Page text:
On Philosophy

May 24, 2007

Quantum Choices

Filed under: Metaphysics — Peter @ 12:00 am

Personally I favor the no-collapse interpretation of quantum physics. It does away with the quantum measurement problem (thus resolving the apparent inconsistency within quantum mechanics), removes mysterious nonlocality, and makes quantum physics compatible with general relativity, at least in principle. Thus no-collapse is an attractive way to understand quantum mechanics, at least from the perspective of its implications for physics. However, no-collapse interpretations seem to have disturbing philosophical implications. Because quantum states don’t collapse every possible outcome of events in some sense happens; it only seems to us that one particular outcome occurs because each outcome has its own version of our consciousness observing that outcome, it isn’t the case that our consciousness is somehow outside of all this looking in. But if every possible outcome does happen this may seem to take away the significance of choices, because no matter what I choose to do everything that can happen will happen. What then is the point of trying to make one event occur instead of another?

To unravel this problem we first have to understand what choices are under determinism in general; some of the confusion here arises from the fact that we seem forced into one outcome or another, and this in part stems from the deterministic nature of physics. Even in classical determinism choices may seem ineffective, since there is no possibility for events to deviate from the course they have been set in since the beginning of time. This apparent contradiction between meaningful choices and determinism is resolved by realizing that our choices are not something that float outside the physical world and try to prod events in one direction or another. Rather making a choice is simply being in a particular internal state. Obviously that internal state is purely physical, and so it will have a real effect on the way events transpire. Of course that internal state wasn’t arbitrary, but it was determined mostly by past internal states, past choices. So we are perfectly free to choose whatever we want, and our choices do have a real effect on events, all we have to give up is the idea that who we are is in some way random. The choices I will make in the future are fully determined by who I am now and the experiences I will have between now and then, but I don’t think that is a problematic proposition.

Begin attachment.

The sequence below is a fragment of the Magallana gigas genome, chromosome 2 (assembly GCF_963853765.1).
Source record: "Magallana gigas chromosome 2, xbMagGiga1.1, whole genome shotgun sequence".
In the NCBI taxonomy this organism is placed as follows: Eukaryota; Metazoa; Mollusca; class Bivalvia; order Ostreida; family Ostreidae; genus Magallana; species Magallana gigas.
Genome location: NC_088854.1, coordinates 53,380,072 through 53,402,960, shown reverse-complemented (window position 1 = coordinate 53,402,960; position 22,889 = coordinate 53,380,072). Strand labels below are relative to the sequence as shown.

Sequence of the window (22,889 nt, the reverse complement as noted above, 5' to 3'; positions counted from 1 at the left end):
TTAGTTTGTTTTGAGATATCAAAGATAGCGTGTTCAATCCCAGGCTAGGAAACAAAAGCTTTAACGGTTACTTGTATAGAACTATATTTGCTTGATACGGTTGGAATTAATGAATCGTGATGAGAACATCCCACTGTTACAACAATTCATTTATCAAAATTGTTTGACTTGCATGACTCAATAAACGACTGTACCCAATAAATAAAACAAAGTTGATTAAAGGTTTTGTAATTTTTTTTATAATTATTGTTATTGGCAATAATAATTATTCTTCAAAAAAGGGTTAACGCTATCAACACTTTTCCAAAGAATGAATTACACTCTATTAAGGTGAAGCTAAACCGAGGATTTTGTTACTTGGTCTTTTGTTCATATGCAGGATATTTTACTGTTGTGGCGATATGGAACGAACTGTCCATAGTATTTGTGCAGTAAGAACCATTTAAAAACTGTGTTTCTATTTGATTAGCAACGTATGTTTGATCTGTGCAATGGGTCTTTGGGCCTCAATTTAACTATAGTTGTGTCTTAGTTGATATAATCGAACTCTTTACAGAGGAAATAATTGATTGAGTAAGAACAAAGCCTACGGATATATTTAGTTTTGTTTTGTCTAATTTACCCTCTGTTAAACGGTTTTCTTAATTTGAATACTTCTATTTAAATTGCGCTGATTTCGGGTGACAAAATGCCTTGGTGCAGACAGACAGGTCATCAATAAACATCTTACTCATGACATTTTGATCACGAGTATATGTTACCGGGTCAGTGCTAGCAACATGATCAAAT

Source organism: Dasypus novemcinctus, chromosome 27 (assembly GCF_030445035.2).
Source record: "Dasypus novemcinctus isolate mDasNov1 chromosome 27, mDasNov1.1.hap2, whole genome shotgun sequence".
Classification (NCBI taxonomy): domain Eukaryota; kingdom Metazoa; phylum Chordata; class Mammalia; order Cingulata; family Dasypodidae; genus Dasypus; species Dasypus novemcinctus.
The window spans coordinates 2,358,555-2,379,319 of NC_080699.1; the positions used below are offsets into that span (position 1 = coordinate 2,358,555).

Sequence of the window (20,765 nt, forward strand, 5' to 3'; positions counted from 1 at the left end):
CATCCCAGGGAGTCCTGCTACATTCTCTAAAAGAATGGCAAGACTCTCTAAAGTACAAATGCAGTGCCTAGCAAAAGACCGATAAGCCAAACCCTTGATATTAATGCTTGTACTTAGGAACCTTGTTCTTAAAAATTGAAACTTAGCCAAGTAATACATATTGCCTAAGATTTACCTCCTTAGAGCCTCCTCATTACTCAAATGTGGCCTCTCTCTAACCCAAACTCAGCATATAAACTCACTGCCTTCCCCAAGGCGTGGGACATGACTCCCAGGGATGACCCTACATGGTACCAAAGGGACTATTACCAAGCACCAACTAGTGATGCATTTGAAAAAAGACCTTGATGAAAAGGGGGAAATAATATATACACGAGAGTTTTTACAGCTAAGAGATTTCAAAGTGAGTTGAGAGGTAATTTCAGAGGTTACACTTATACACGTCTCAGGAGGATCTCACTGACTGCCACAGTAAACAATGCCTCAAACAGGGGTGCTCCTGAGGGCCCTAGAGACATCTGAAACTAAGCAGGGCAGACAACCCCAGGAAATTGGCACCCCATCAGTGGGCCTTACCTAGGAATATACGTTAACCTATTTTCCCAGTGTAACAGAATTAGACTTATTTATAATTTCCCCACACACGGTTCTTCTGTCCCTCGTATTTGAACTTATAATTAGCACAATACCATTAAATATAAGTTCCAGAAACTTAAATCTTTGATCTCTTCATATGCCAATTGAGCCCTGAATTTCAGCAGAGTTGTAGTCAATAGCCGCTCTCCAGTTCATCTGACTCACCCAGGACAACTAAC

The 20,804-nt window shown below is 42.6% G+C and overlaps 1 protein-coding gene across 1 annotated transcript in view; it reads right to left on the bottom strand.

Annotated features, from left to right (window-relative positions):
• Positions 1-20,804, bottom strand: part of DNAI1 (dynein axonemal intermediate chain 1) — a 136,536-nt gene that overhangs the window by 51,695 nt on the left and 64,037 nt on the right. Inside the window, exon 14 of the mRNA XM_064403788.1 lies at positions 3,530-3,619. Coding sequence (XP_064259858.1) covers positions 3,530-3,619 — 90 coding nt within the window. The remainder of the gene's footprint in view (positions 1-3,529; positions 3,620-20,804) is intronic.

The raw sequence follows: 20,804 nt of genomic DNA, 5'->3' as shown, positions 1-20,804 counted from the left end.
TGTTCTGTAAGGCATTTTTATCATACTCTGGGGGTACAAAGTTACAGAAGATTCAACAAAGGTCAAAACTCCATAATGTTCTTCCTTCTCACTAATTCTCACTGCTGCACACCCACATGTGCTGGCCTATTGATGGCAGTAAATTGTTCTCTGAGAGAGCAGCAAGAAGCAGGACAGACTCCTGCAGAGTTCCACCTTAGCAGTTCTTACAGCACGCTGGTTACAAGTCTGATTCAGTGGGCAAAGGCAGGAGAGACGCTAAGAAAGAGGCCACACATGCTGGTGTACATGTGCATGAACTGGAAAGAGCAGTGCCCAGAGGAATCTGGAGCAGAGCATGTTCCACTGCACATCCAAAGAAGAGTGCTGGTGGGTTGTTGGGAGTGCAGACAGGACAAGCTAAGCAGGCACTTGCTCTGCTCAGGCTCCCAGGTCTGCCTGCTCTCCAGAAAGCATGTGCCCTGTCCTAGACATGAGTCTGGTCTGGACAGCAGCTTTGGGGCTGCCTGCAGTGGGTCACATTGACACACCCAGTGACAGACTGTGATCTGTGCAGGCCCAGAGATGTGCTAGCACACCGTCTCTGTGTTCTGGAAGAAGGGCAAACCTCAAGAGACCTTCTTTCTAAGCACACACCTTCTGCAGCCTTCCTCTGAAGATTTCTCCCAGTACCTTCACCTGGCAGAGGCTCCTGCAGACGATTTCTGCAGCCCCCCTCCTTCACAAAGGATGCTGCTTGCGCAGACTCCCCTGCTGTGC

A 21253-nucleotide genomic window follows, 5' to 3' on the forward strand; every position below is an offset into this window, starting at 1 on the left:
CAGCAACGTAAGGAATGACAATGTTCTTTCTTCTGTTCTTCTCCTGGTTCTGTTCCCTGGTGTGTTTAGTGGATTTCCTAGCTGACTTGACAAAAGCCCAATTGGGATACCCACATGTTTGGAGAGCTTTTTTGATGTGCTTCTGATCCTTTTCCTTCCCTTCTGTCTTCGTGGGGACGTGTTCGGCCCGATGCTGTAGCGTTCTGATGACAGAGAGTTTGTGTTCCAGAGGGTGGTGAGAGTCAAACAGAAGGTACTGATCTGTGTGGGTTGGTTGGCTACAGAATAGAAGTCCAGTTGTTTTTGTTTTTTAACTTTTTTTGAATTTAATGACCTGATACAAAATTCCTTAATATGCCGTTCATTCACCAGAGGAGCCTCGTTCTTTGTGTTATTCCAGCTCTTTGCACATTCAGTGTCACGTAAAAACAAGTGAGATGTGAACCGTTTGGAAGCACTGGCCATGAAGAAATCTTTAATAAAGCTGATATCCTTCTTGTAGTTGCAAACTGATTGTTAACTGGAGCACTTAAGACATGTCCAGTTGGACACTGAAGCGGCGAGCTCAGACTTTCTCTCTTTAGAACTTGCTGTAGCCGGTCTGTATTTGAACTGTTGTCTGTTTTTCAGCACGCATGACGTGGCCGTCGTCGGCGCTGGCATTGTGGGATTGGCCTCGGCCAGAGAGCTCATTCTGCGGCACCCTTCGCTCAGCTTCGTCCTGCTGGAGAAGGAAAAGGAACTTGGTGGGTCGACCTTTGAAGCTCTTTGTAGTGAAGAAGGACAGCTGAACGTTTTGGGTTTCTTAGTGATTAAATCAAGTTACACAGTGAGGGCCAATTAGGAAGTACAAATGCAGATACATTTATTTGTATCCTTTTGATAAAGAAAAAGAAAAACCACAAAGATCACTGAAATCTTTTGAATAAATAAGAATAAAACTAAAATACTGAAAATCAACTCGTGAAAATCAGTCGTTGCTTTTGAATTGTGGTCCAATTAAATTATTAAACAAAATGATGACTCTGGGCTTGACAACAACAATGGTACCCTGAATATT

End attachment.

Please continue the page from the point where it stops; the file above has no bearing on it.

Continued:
Now this brings us somewhat closer to tackling the quantum case, but before we address it directly we must clarify a bit what we desire from our choices. Usually we simply say that we desire a particular result to occur. That is of course true, but I think there is a bit of missing detail. Specifically I would say that what we really desire is for a particular result to occur and for that result to have an effect on / be experienced by ourselves and/or other people. Of course normally there is no need to express this bit of detail, since the result of most of our choices will at least be experienced by us. But it will be important in dealing with the quantum case.

Finally I must elaborate a bit on how no-collapse interpretations account for apparent probabilities. Let us suppose that some particle is in a superposition where standard quantum mechanics says that upon observing it there is a 2/3 probability that it will collapse into being determinately in state A and 1/3 probability that it will collapse into being determinately in state B. Now under the no-collapse interpretation this superposition will not collapse when observed, but rather the observer will be put into a superposition of observing it to be in state A and observing it to be in state B. But how can we account for the fact that after measuring many such superpositions we will think that it has a 2/3rds probability of being in state A (this is in fact the experimental outcome)? Obviously when we are put into a superposition there are two distinct consciousnesses that can be legitimately said to be our future selves, one which observes A and one which observes B. And obviously which future consciousness we find ourselves to have will be arbitrary (obviously this is from our current perspective, and not the person we will be). But since it is arbitrary shouldn’t we expect the probability of finding ourselves in either one to be 1/2, and if not, why not? Of course clearly something is wrong here, since we know empirically the expected probability is not 1/2. One answer is to discard the idea that before being put into a super-position we have a single consciousness. Instead we can think of the pre-superposition state as being a superposition of infinitely many identical worlds. Thus there are infinitely many consciousnesses in the pre-superposition, but since they are all the same they are effectively one consciousness. But when put into a superposition a fraction of those worlds is “assigned” to each part of the superposition. In our case 2/3 would become the part of the superposition where we observe A and 1/3 where we observe B. Of course pre-superposition we can’t know which our consciousness is destined to become “assigned” to, and so there will be an apparent probability of 2/3 of observing A, and 1/3 of observing B.